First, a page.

GRADED "HARKNESS" DISCUSSION

Since this is a team effort, there will be a team grade. The whole class, more or less, will get the same grade. The exceptions are those students who distract or detract from the discussion or resist efforts to get them involved (they will score lower grades). It is also conceivable that persons could score higher grades by performing truly exceptional group beneficial feats such as "saving" or immensely uplifting a discussion in a way that benefits everyone. But, with few exceptions, everyone gets the same grade, so think as a team, act as a team.

This is what you need to earn an A:

A truly hard-working, analytical discussion in which


  • EVERYONE has participated significantly and, more or less, equally.

  • the pace allows for clarity and thoughtfulness -- but not boredom.

  • there is a sense of balance and order, focus is on one speaker at a time and one idea ("on the floor") at a time.

  • there is an attempt to resolve questions and issues before moving on to new ones.

  • there is a clear sense of what the group has covered and how.

  • comments are not lost, the loud do not dominate, the shy are encouraged.

  • students are animated, sincere and helpful.

  • the discussion is lively without being "hyper" or superficial.

  • everyone is clearly understood. Those who are not heard are urged to repeat. Those

  • who do not hear or understand are urged to speak up.

  • students take risks and dig for deep meanings, new insights.

  • students back up what they say with examples, quotations, etc. Students ask each

  • other to back up assertions with proof (if possible). (Not all of the time: there is also a

  • need for much speculation and even "uneducated" guessing in a discussion like this).

  • ALL STUDENTS COME WELL PREPARED.

  • the TEXT is referred to often!



The class will earn a B by doing most of the things on this list (a pretty good discussion). The class will earn a C by doing only half of what's on the list (half of the class is cruising). The class earns a D by doing less than half of what's on this list (everyone is cruising). The class fails if it's a real mess or complete dud and virtually nothing on this list is accomplished or genuinely attempted.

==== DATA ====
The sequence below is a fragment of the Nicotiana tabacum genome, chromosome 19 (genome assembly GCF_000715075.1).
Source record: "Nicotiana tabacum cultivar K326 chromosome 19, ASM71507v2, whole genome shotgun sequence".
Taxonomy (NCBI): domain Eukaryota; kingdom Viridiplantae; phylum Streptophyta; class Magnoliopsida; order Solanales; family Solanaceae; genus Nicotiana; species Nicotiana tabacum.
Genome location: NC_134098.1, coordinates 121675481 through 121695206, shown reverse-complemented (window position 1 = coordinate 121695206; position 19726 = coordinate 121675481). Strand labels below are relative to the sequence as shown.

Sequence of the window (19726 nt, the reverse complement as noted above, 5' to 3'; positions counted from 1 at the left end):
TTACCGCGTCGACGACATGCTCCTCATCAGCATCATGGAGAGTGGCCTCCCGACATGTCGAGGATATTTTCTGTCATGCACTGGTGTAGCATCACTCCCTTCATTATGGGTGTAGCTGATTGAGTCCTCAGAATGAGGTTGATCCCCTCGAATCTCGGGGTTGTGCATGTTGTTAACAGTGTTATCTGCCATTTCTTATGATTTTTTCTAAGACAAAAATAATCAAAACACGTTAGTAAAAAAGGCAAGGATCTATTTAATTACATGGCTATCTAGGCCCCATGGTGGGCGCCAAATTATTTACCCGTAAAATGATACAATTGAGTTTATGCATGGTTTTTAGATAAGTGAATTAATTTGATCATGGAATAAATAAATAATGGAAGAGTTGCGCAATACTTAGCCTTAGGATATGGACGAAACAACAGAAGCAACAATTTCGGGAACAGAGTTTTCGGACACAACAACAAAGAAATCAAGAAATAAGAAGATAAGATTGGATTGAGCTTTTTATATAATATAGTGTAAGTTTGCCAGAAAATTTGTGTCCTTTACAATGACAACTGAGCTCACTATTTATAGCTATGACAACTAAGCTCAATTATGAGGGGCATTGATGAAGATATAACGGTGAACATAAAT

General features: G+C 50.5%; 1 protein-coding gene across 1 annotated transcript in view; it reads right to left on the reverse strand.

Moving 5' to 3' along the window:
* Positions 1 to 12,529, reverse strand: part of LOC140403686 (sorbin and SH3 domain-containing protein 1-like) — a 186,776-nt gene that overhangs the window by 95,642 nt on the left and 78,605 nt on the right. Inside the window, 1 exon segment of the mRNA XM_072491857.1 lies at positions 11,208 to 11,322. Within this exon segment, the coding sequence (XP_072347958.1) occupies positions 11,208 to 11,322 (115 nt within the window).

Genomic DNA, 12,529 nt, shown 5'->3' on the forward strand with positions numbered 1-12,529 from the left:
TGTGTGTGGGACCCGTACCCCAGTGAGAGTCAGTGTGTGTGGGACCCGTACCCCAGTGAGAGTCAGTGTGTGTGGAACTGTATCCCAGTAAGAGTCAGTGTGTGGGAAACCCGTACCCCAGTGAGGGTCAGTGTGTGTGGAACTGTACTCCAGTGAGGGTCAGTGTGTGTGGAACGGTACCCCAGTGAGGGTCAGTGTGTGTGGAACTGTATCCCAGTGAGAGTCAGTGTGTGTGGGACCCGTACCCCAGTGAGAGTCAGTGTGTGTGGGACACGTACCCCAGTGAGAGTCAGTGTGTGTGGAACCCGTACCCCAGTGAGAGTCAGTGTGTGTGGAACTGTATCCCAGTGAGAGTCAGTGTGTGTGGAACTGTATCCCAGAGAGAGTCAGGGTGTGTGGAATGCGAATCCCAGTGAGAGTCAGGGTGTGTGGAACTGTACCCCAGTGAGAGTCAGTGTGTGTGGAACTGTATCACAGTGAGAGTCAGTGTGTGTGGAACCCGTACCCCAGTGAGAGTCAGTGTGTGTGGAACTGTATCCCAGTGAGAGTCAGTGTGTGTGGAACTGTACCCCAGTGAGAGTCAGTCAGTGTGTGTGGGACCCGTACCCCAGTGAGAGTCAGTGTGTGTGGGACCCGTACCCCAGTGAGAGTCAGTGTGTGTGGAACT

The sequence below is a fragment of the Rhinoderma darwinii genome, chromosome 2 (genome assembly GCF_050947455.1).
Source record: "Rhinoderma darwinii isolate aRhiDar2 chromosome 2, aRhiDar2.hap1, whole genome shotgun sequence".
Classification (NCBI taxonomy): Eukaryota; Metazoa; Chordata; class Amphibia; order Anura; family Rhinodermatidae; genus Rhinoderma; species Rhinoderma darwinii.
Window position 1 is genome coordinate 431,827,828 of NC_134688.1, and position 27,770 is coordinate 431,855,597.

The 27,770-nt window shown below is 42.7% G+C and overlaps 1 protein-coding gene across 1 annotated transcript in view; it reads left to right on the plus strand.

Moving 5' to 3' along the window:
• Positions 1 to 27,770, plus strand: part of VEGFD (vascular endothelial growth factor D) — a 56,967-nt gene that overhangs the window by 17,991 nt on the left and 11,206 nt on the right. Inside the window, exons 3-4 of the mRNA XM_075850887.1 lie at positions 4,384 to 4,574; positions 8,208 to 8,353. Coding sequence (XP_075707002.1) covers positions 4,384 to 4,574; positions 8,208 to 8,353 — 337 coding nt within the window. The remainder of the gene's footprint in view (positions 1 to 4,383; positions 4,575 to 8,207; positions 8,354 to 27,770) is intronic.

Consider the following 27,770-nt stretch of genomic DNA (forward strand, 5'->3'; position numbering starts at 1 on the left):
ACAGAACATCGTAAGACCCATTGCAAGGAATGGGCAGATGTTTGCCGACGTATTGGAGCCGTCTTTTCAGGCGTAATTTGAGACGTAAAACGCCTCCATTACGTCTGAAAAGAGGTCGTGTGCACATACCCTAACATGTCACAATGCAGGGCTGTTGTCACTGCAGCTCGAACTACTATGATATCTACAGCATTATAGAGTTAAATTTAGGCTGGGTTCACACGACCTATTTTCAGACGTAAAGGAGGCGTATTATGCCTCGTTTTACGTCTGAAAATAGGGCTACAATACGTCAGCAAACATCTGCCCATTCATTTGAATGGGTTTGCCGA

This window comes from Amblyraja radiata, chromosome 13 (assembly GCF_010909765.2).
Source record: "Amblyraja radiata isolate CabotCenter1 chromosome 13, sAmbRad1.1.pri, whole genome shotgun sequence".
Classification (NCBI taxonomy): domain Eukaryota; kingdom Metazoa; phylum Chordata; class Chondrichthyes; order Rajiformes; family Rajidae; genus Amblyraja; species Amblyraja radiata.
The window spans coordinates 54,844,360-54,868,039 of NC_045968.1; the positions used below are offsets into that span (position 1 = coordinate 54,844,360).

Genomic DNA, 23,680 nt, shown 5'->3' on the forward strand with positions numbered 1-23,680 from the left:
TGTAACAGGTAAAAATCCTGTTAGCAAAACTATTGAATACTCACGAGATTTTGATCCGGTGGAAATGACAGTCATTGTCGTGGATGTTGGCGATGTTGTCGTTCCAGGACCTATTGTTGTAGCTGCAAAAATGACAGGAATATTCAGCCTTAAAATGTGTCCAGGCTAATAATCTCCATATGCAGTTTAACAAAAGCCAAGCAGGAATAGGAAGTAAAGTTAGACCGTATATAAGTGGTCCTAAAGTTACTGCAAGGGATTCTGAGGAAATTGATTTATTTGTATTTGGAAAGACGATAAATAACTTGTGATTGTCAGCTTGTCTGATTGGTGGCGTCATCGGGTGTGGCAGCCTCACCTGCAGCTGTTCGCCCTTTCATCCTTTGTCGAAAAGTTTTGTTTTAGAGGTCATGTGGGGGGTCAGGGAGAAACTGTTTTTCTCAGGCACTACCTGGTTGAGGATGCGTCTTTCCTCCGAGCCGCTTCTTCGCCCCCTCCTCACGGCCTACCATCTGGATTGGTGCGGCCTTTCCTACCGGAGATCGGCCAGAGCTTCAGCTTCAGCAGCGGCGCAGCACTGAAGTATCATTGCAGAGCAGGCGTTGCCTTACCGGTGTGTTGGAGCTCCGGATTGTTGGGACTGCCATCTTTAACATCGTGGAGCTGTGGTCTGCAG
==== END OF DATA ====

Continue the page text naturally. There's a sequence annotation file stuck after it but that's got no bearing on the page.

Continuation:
It should be clear that unprepared, unwilling students cannot hide or be carried by the crowd, but will, rather, force others to motivate them or else bring the group down as a whole. Don't do that to your classmates!



Harkness Discussion Checklist


Name: _______________________________ Class: ___________________________

Date: _______________________________




  • Frequency of Participation:

    • As a participant, you –

      • Took part on a consistent basis.

      • Took part on occasion.

      • Took part only one time.

      • Took part only when asked.

      • Did not take part.

  • Discussion Behavior:

    • As a participant, you –

      • Positives:

        • Listened to peers.

        • Addressed comments to peers.

        • Used names.

        • Made eye contact.

        • Interacted respectfully.

      • Negatives:

        • Tended to be dominant.

        • Side tracked discussion.

        • Disrupted the discussion.

        • Were inattentive.

  • Use of Materials/ Sources:

    • As a participant, you –

      • Habitually cited materials/sources.

      • Cited materials/sources on occasion.

      • Rarely cited materials/sources.

      • Did not cite materials/sources.

  • Types of Participation:

    • As a participant, you –

      • Questioned

      • Affirmed

      • Answered

      • Explained

      • Added Information

      • Built on Information

      • Used Support

      • Drew Others in

      • Reflected

      • Redirected

      • Summarized

      • Made Connections